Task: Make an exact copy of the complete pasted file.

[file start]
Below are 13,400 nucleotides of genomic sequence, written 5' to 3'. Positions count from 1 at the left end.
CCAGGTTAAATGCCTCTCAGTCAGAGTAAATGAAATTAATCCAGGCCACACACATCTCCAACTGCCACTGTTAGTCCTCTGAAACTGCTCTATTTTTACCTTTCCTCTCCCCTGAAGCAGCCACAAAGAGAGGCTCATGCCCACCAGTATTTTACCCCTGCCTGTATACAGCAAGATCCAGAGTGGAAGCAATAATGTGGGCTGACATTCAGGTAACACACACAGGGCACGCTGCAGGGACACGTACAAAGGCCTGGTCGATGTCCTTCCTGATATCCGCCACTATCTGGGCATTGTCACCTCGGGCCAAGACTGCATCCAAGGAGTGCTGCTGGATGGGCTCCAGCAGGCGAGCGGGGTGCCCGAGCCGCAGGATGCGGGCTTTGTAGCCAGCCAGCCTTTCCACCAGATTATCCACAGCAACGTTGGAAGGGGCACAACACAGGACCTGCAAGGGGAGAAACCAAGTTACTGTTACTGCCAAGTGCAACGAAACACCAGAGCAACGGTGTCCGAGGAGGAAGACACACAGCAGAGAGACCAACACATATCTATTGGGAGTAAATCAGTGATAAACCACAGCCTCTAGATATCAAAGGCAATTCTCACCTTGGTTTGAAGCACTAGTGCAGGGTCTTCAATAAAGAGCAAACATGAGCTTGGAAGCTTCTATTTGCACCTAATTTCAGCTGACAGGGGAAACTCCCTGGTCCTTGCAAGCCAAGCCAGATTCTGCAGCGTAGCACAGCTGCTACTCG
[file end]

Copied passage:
Below are 13,400 nucleotides of genomic sequence, written 5' to 3'. Positions count from 1 at the left end.
CCAGGTTAAATGCCTCTCAGTCAGAGTAAATGAAATTAATCCAGGCCACACACATCTCCAACTGCCACTGTTAGTCCTCTGAAACTGCTCTATTTTTACCTTTCCTCTCCCCTGAAGCAGCCACAAAGAGAGGCTCATGCCCACCAGTATTTTACCCCTGCCTGTATACAGCAAGATCCAGAGTGGAAGCAATAATGTGGGCTGACATTCAGGTAACACACACAGGGCACGCTGCAGGGACACGTACAAAGGCCTGGTCGATGTCCTTCCTGATATCCGCCACTATCTGGGCATTGTCACCTCGGGCCAAGACTGCATCCAAGGAGTGCTGCTGGATGGGCTCCAGCAGGCGAGCGGGGTGCCCGAGCCGCAGGATGCGGGCTTTGTAGCCAGCCAGCCTTTCCACCAGATTATCCACAGCAACGTTGGAAGGGGCACAACACAGGACCTGCAAGGGGAGAAACCAAGTTACTGTTACTGCCAAGTGCAACGAAACACCAGAGCAACGGTGTCCGAGGAGGAAGACACACAGCAGAGAGACCAACACATATCTATTGGGAGTAAATCAGTGATAAACCACAGCCTCTAGATATCAAAGGCAATTCTCACCTTGGTTTGAAGCACTAGTGCAGGGTCTTCAATAAAGAGCAAACATGAGCTTGGAAGCTTCTATTTGCACCTAATTTCAGCTGACAGGGGAAACTCCCTGGTCCTTGCAAGCCAAGCCAGATTCTGCAGCGTAGCACAGCTGCTACTCG